January 19, 2023

The Briefing: How we ensured budget-to-actual variance of within 5%

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An accurate budget to actual variance analysis is essential for a finance team’s ability to assess current financial performance and decide how the budget can be improved to better meet the goals of the org. This process can help unearth issues, such as inaccurate forecasting, that are acting as roadblocks to the business reaching its potential. This is especially vital in the current macro environment, where every dollar counts. In this article, I’ve outlined the steps our finance team took to lower our variance to within 5%. 

6 steps we took to improve our budget-to-actual variance 

#1. Ensure that you have the proper financial targets in place

It’s critical to both take the time to establish the right targets prior to making a plan and ensure that everyone has a consensus view on them. We work with the business owners at a great degree of detail to forecast accurately and help them achieve a higher level of business performance. For example, on the growth side of the business, a major driver is customer acquisition. But within customer acquisition, you need to look a level deeper at outbound efforts, paid marketing by the growth team, content, and partnerships. The executive team, as well as any other leaders who are key to actioning the plan, must be fully aligned.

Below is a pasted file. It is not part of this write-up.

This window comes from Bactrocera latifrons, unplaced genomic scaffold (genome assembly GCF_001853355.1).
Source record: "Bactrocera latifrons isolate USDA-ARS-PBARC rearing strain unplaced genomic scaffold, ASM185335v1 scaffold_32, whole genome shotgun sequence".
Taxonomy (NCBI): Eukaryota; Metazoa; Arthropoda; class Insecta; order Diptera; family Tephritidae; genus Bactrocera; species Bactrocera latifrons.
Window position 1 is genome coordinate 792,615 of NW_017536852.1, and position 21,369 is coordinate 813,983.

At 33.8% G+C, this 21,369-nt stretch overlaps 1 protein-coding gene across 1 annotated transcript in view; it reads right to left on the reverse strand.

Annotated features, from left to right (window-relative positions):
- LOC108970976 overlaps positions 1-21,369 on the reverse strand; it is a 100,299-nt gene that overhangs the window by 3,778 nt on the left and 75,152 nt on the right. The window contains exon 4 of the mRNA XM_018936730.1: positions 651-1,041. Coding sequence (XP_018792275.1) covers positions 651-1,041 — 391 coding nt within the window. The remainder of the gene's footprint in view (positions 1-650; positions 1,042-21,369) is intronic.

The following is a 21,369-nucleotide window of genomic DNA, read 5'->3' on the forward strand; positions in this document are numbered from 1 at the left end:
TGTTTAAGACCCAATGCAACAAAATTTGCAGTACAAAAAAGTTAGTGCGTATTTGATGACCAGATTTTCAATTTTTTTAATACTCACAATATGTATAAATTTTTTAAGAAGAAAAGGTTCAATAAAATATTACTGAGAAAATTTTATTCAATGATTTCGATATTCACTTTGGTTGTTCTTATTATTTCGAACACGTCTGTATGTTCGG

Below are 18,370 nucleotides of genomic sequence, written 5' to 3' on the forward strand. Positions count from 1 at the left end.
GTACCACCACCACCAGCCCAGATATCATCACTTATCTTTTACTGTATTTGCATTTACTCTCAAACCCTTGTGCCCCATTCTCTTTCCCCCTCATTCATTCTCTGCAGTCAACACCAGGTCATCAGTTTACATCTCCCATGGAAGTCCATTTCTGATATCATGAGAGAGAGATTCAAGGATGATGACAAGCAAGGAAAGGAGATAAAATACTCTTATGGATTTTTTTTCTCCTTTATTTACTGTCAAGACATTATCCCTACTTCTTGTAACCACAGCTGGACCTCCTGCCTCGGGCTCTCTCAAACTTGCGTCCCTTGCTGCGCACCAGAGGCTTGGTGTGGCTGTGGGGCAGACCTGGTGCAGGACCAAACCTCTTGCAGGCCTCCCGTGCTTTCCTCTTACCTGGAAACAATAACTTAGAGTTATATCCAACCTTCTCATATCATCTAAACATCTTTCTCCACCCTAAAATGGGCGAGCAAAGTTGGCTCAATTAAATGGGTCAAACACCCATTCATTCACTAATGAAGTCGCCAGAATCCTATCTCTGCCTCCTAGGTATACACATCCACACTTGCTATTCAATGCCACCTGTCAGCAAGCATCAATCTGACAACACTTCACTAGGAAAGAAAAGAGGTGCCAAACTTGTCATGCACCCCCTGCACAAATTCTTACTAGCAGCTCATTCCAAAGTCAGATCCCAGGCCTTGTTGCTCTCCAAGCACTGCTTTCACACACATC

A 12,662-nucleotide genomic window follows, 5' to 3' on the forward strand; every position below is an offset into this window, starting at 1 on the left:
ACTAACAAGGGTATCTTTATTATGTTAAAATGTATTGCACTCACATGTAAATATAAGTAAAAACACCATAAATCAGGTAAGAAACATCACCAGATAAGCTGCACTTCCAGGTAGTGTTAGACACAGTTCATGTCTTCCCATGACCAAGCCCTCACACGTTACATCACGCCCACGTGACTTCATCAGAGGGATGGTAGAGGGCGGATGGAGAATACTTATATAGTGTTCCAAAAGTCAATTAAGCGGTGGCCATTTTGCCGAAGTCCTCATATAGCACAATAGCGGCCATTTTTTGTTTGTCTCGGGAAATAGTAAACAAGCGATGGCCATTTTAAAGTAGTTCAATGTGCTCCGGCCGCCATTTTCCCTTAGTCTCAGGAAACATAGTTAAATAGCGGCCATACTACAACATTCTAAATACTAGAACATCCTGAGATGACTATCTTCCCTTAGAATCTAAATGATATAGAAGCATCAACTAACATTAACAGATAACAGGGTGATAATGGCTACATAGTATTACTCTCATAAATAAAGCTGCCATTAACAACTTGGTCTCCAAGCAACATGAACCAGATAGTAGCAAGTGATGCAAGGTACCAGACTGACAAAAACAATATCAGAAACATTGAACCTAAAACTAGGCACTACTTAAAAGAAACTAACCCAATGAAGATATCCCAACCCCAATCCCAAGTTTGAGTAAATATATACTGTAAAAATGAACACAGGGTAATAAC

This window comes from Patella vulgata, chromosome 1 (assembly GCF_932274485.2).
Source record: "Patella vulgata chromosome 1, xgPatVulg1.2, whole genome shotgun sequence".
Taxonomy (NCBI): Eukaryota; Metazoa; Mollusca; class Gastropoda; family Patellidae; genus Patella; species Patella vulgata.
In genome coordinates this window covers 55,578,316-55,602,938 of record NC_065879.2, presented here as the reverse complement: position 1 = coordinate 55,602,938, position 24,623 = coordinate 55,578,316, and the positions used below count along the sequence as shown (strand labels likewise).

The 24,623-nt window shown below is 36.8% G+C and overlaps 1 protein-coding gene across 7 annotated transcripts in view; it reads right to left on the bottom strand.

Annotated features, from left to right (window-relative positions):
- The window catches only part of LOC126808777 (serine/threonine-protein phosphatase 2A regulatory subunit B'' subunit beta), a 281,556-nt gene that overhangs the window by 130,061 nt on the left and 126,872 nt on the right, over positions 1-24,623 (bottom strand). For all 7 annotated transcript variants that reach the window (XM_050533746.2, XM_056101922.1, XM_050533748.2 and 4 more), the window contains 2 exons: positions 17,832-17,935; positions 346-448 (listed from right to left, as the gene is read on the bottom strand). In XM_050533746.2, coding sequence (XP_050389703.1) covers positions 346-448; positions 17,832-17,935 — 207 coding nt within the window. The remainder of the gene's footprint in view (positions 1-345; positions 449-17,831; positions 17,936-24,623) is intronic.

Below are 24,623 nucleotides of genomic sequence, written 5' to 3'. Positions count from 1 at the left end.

It’s important to have a deep understanding of a business’s inputs and outputs, especially the inputs. Many companies over-index on the outputs of their business plan. For example, revenue profit is a lagging indicator and doesn’t give any indication of how to actually achieve that level of revenue or profit. 

#2. Check that they’re grounded in data

Next, make sure that these drivers and inputs are grounded in data, and that you’re being realistic with your quantitative analysis. One trap that we fell into at Ramp early in the company is assuming that things would always improve—we always become more productive and efficient.

But we fell into areas where this wasn’t always the case because we were not being realistic with our assumptions. Taking a top-down, bottom-up approach helped us with this issue. A top-down approach is driven by the org, often the corporate finance team. For example, in sales, you would start with the goal amount of money generated in closed won, and divide that by the amount each account executive can close in a given month.  

The bottom-up approach is crafted by business-specific drivers and levers. In the above example, instead of first looking at the goal cash amount, a bottom-up approach would examine how many calls account executives can realistically field in a day to estimate how many of those will close and in turn translate to closed won.